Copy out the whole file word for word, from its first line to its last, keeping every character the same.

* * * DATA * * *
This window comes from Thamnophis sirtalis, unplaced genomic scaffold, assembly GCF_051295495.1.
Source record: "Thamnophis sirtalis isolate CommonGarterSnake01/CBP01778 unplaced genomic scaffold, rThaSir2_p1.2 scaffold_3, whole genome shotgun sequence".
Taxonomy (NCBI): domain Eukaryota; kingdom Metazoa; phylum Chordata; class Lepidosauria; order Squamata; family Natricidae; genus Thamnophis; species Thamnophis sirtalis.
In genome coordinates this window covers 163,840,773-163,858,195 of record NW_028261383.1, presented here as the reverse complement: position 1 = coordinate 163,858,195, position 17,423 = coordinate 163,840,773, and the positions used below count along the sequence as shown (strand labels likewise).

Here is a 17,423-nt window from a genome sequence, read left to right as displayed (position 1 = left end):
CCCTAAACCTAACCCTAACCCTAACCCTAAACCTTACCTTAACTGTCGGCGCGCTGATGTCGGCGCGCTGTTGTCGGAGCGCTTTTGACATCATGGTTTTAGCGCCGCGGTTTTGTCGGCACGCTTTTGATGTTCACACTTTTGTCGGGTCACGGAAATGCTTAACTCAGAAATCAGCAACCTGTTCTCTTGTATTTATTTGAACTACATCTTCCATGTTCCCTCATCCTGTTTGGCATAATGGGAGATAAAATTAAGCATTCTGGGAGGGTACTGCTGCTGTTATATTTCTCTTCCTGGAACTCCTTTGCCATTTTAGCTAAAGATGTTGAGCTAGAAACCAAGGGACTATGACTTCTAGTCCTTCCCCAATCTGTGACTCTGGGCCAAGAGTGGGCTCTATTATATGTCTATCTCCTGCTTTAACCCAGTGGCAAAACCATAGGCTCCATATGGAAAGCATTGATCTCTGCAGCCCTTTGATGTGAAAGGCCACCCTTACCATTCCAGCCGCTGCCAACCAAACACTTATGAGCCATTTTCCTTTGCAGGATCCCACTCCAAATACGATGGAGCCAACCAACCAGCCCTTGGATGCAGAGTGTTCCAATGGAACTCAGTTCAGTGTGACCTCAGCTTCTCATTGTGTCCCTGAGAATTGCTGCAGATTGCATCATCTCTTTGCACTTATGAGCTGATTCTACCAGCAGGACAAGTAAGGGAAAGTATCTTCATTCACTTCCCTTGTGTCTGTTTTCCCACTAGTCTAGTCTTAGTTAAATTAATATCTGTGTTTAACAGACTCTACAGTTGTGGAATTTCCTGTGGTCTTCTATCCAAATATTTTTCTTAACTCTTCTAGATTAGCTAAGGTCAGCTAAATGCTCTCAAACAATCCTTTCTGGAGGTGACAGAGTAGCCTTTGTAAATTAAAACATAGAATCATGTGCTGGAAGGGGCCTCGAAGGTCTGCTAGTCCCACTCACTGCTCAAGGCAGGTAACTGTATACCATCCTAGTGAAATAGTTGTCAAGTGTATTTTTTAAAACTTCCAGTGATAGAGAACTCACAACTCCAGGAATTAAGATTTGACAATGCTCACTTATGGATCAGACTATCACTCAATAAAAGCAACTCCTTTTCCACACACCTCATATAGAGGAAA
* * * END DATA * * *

This window comes from Thamnophis sirtalis, unplaced genomic scaffold, assembly GCF_051295495.1.
Source record: "Thamnophis sirtalis isolate CommonGarterSnake01/CBP01778 unplaced genomic scaffold, rThaSir2_p1.2 scaffold_3, whole genome shotgun sequence".
Taxonomy (NCBI): domain Eukaryota; kingdom Metazoa; phylum Chordata; class Lepidosauria; order Squamata; family Natricidae; genus Thamnophis; species Thamnophis sirtalis.
In genome coordinates this window covers 163,840,773-163,858,195 of record NW_028261383.1, presented here as the reverse complement: position 1 = coordinate 163,858,195, position 17,423 = coordinate 163,840,773, and the positions used below count along the sequence as shown (strand labels likewise).

Here is a 17,423-nt window from a genome sequence, read left to right as displayed (position 1 = left end):
CCCTAAACCTAACCCTAACCCTAACCCTAAACCTTACCTTAACTGTCGGCGCGCTGATGTCGGCGCGCTGTTGTCGGAGCGCTTTTGACATCATGGTTTTAGCGCCGCGGTTTTGTCGGCACGCTTTTGATGTTCACACTTTTGTCGGGTCACGGAAATGCTTAACTCAGAAATCAGCAACCTGTTCTCTTGTATTTATTTGAACTACATCTTCCATGTTCCCTCATCCTGTTTGGCATAATGGGAGATAAAATTAAGCATTCTGGGAGGGTACTGCTGCTGTTATATTTCTCTTCCTGGAACTCCTTTGCCATTTTAGCTAAAGATGTTGAGCTAGAAACCAAGGGACTATGACTTCTAGTCCTTCCCCAATCTGTGACTCTGGGCCAAGAGTGGGCTCTATTATATGTCTATCTCCTGCTTTAACCCAGTGGCAAAACCATAGGCTCCATATGGAAAGCATTGATCTCTGCAGCCCTTTGATGTGAAAGGCCACCCTTACCATTCCAGCCGCTGCCAACCAAACACTTATGAGCCATTTTCCTTTGCAGGATCCCACTCCAAATACGATGGAGCCAACCAACCAGCCCTTGGATGCAGAGTGTTCCAATGGAACTCAGTTCAGTGTGACCTCAGCTTCTCATTGTGTCCCTGAGAATTGCTGCAGATTGCATCATCTCTTTGCACTTATGAGCTGATTCTACCAGCAGGACAAGTAAGGGAAAGTATCTTCATTCACTTCCCTTGTGTCTGTTTTCCCACTAGTCTAGTCTTAGTTAAATTAATATCTGTGTTTAACAGACTCTACAGTTGTGGAATTTCCTGTGGTCTTCTATCCAAATATTTTTCTTAACTCTTCTAGATTAGCTAAGGTCAGCTAAATGCTCTCAAACAATCCTTTCTGGAGGTGACAGAGTAGCCTTTGTAAATTAAAACATAGAATCATGTGCTGGAAGGGGCCTCGAAGGTCTGCTAGTCCCACTCACTGCTCAAGGCAGGTAACTGTATACCATCCTAGTGAAATAGTTGTCAAGTGTATTTTTTAAAACTTCCAGTGATAGAGAACTCACAACTCCAGGAATTAAGATTTGACAATGCTCACTTATGGATCAGACTATCACTCAATAAAAGCAACTCCTTTTCCACACACCTCATATAGAGGAAA